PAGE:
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Primavera Nights: Mini-Diary of a Music Festival for Adults

Going to festivals when you’re in your 30s is a sticky proposition, even when its one of the best major music festivals in the West.

Jonny Colemanby Jonny Coleman
Photo: Xavi Torrent / Getty Images.

Going to festivals when you’re in your 30s is a sticky proposition. It’s hard not to feel old if you’ve been to Coachella, HARD, Lollapalooza or any youth-driven event. Your body has begun to deteriorate, and even science suggests music doesn’t give us the same rush it used to. To wit, it becomes more and more difficult to have a good time as time takes its inevitable toll on you. At least that’s been the story my body’s been telling me.

I traveled to Barcelona to experience Primavera Sound – a rock-leaning festival set on the brutalist beachside Parc del Forum. And it confirmed all the rumors I’d heard over the last decade; it is easily one of the best, if not the best, major music festivals in the West.

Day 1 – Wednesday

I arrive late the night before the fest officially kicks off and walk around the streets looking for a beer. You can drink on the street here, which reminds me of New Orleans, where I was raised. You can’t even drink a beer in most areas of Coachella, FYF, Camp Flog Gnaw, or other California festivals I’ve been to in the past few years. You have to be in a designated “adult area”, which is super lame. Another bonus: the festival is walking distance from my hotel. This year when I went to Coachella, we were put up 30 miles away from the festival, making it a $100 Uber trip (each way). No bueno. Wednesday is free and intended for the locals who can’t afford or otherwise attend the festival, which is a smart move. I meet members of local bands on the street who were still buzzing after their Primavera debuts earlier that day.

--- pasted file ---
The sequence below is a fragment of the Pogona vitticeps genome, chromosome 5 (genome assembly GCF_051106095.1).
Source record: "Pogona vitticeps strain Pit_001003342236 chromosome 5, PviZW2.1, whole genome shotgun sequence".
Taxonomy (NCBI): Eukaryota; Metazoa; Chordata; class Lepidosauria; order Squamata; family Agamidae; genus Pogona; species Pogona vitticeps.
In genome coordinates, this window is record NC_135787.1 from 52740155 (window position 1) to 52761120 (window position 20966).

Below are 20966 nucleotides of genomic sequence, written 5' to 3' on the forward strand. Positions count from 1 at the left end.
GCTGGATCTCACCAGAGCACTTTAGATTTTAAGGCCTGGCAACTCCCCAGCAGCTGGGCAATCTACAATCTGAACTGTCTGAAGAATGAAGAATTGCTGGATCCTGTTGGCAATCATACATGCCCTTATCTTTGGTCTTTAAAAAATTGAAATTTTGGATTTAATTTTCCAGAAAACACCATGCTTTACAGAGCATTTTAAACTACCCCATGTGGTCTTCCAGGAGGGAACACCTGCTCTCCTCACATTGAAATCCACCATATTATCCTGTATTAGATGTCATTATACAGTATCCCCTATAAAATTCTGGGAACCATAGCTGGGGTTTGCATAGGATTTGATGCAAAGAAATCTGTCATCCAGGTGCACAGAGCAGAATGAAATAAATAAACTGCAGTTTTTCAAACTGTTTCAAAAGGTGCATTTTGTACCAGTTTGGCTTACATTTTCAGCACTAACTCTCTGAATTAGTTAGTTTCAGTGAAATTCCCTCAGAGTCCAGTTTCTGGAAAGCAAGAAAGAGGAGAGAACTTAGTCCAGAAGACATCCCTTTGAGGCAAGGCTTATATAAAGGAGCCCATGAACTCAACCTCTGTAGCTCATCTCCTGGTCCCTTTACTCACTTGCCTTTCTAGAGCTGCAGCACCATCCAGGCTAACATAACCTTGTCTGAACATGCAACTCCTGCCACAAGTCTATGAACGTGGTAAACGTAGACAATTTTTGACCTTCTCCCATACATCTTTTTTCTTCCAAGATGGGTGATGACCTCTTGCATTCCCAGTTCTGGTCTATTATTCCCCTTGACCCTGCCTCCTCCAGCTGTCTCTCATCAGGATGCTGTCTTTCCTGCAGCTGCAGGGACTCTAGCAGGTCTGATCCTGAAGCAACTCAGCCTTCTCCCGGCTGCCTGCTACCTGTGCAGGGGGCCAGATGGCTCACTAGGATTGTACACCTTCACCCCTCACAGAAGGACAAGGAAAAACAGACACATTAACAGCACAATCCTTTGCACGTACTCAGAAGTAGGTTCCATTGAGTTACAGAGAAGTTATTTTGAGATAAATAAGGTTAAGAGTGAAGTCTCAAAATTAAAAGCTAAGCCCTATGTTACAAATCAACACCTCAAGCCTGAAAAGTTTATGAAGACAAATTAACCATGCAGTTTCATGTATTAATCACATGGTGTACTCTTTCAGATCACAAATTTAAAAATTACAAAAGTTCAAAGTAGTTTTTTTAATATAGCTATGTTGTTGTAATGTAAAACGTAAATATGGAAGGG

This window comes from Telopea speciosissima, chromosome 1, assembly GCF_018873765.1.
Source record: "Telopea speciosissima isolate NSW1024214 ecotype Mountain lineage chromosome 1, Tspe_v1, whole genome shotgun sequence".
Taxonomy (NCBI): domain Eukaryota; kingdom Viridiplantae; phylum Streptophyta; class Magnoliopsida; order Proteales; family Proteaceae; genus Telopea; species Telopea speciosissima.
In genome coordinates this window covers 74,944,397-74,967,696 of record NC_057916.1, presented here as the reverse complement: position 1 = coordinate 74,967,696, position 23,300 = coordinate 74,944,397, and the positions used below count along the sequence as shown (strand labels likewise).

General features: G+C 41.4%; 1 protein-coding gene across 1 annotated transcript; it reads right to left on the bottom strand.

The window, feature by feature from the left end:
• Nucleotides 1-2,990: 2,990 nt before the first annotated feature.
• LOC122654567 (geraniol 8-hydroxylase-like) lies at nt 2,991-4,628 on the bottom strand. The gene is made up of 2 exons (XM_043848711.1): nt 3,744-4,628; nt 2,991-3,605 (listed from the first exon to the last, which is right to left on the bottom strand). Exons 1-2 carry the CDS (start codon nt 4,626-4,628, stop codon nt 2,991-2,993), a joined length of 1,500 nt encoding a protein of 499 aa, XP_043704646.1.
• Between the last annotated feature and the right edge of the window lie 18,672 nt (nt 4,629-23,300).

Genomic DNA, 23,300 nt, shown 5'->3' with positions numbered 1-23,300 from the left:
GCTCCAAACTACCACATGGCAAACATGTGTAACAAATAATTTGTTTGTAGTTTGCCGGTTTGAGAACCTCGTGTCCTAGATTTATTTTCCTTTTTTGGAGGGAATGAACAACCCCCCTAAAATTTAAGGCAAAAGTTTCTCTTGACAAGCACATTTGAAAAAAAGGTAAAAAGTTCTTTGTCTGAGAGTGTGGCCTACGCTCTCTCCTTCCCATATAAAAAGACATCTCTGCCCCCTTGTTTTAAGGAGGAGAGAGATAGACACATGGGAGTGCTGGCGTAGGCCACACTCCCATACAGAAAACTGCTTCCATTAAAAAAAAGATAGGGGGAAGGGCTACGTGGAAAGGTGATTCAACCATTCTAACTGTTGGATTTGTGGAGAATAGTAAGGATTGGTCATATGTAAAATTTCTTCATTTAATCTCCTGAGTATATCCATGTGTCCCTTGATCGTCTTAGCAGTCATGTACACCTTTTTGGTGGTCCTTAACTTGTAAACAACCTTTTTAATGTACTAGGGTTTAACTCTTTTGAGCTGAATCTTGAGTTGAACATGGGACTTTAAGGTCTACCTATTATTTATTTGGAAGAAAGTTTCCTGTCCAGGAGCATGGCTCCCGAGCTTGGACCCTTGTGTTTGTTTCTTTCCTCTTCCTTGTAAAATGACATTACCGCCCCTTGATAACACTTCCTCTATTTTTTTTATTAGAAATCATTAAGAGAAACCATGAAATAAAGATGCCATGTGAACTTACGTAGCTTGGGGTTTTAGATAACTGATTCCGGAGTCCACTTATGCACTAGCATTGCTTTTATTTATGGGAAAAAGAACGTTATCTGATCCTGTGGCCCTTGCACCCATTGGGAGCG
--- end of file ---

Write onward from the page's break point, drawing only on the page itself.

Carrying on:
Day 2 – Thursday

John Carpenter, Primavera Sound

John Carpenter. Photo: Xavi Torrent/Getty Images.

The festival proper starts today. In line (the shortest I’ve experienced at one of these things; they are often a nightmare on day 1), I immediately know something is up when I see ZERO flower crowns or Native American headdresses. The people here are beautiful and stylish but in a totally different way than Coachella. They’re less contrived and less try-hard. There’s an effortlessness to the style. I meet people from all over Europe, America, Australia, Morocco, Japan. At Coachella, it’s mostly people from white countries (UK, France, Australia). It’s refreshing to be in much more mixed company.

There are many stages at this festival, spreading out the crush. It’s like musical tapas. A new stage they introduced for this edition is a beach bar, which is fantastic. I put on a wristband and went for a dip in the Mediterranean while listening to Erol Alkan and Rory Phillips warm up the crowd. For some reason Har Mar Superstar is DJing today too, which I will definitely skip. But I wonder how some of these Myspace era holdovers like Har Mar have somehow eked out careers being alt-celebrity DJs. Gross.

Air, Primavera Sound

Jean-Benoit Dunckel and Nicolas Godin of Air. Photo by Adela Loconte/WireImage.

Later that day, I catch Air and Suuns who turn in formidable performances. I try to get into Floating Points “dad techno” but it’s really just a snoozy math rock performance. Pass. Vince Staples turns in a great set. But the star of Day 1 is undeniably John Carpenter, who is 68 years old. He’s the guy who directed countless horror classics like Halloween, They Live, The Thing, and The Fog; he also wrote all the music for those films. I realize halfway through his set that he is the most influential person in BOTH film and music history.

I decide to skip the LCD Soundsystem’s “reunion show”. I’d already caught it at Coachella, and let’s be honest, it’s not a “reunion” but a cashgrab by Murphy to support his wine bar and other gout-inducing dalliances.